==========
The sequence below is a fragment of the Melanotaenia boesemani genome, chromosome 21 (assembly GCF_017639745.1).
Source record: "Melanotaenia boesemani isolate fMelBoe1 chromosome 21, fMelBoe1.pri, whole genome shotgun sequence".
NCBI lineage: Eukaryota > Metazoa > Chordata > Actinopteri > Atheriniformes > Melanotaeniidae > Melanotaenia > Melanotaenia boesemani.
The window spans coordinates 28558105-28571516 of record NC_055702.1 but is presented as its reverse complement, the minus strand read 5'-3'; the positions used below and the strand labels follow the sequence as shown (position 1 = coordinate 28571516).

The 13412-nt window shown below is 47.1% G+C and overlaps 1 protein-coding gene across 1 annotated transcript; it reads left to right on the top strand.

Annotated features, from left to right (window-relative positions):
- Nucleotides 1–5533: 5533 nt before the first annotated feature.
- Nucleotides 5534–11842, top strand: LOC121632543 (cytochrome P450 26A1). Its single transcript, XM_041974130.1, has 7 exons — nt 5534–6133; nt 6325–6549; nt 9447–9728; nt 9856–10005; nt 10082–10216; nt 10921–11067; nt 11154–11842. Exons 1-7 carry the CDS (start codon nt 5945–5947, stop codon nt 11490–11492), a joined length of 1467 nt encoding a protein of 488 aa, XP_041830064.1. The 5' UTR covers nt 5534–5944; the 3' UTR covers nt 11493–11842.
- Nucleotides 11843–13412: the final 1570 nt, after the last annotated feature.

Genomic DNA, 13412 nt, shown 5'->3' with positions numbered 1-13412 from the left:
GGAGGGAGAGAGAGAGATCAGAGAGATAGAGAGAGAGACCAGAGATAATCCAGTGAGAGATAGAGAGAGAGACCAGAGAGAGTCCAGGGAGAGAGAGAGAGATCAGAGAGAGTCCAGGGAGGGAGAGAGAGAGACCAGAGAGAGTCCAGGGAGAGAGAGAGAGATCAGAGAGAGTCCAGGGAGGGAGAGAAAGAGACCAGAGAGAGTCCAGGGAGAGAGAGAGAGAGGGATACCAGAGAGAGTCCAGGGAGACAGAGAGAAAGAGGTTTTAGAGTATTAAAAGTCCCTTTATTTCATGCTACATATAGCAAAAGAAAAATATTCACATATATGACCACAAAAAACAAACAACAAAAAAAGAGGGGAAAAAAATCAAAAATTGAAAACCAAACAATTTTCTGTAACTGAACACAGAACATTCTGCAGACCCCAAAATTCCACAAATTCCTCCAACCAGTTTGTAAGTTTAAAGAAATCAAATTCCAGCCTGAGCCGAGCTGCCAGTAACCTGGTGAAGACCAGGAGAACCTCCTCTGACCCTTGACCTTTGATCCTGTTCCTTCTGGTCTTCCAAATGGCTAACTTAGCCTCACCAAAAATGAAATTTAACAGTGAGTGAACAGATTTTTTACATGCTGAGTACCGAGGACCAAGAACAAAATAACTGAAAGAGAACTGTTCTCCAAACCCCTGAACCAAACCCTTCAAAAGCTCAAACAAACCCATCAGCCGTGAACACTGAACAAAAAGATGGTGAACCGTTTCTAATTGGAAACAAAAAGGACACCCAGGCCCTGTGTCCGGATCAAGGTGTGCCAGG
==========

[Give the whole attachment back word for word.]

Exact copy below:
The sequence below is a fragment of the Melanotaenia boesemani genome, chromosome 21 (assembly GCF_017639745.1).
Source record: "Melanotaenia boesemani isolate fMelBoe1 chromosome 21, fMelBoe1.pri, whole genome shotgun sequence".
NCBI lineage: Eukaryota > Metazoa > Chordata > Actinopteri > Atheriniformes > Melanotaeniidae > Melanotaenia > Melanotaenia boesemani.
The window spans coordinates 28558105-28571516 of record NC_055702.1 but is presented as its reverse complement, the minus strand read 5'-3'; the positions used below and the strand labels follow the sequence as shown (position 1 = coordinate 28571516).

The 13412-nt window shown below is 47.1% G+C and overlaps 1 protein-coding gene across 1 annotated transcript; it reads left to right on the top strand.

Annotated features, from left to right (window-relative positions):
- Nucleotides 1–5533: 5533 nt before the first annotated feature.
- Nucleotides 5534–11842, top strand: LOC121632543 (cytochrome P450 26A1). Its single transcript, XM_041974130.1, has 7 exons — nt 5534–6133; nt 6325–6549; nt 9447–9728; nt 9856–10005; nt 10082–10216; nt 10921–11067; nt 11154–11842. Exons 1-7 carry the CDS (start codon nt 5945–5947, stop codon nt 11490–11492), a joined length of 1467 nt encoding a protein of 488 aa, XP_041830064.1. The 5' UTR covers nt 5534–5944; the 3' UTR covers nt 11493–11842.
- Nucleotides 11843–13412: the final 1570 nt, after the last annotated feature.

Genomic DNA, 13412 nt, shown 5'->3' with positions numbered 1-13412 from the left:
GGAGGGAGAGAGAGAGATCAGAGAGATAGAGAGAGAGACCAGAGATAATCCAGTGAGAGATAGAGAGAGAGACCAGAGAGAGTCCAGGGAGAGAGAGAGAGATCAGAGAGAGTCCAGGGAGGGAGAGAGAGAGACCAGAGAGAGTCCAGGGAGAGAGAGAGAGATCAGAGAGAGTCCAGGGAGGGAGAGAAAGAGACCAGAGAGAGTCCAGGGAGAGAGAGAGAGAGGGATACCAGAGAGAGTCCAGGGAGACAGAGAGAAAGAGGTTTTAGAGTATTAAAAGTCCCTTTATTTCATGCTACATATAGCAAAAGAAAAATATTCACATATATGACCACAAAAAACAAACAACAAAAAAAGAGGGGAAAAAAATCAAAAATTGAAAACCAAACAATTTTCTGTAACTGAACACAGAACATTCTGCAGACCCCAAAATTCCACAAATTCCTCCAACCAGTTTGTAAGTTTAAAGAAATCAAATTCCAGCCTGAGCCGAGCTGCCAGTAACCTGGTGAAGACCAGGAGAACCTCCTCTGACCCTTGACCTTTGATCCTGTTCCTTCTGGTCTTCCAAATGGCTAACTTAGCCTCACCAAAAATGAAATTTAACAGTGAGTGAACAGATTTTTTACATGCTGAGTACCGAGGACCAAGAACAAAATAACTGAAAGAGAACTGTTCTCCAAACCCCTGAACCAAACCCTTCAAAAGCTCAAACAAACCCATCAGCCGTGAACACTGAACAAAAAGATGGTGAACCGTTTCTAATTGGAAACAAAAAGGACACCCAGGCCCTGTGTCCGGATCAAGGTGTGCCAGG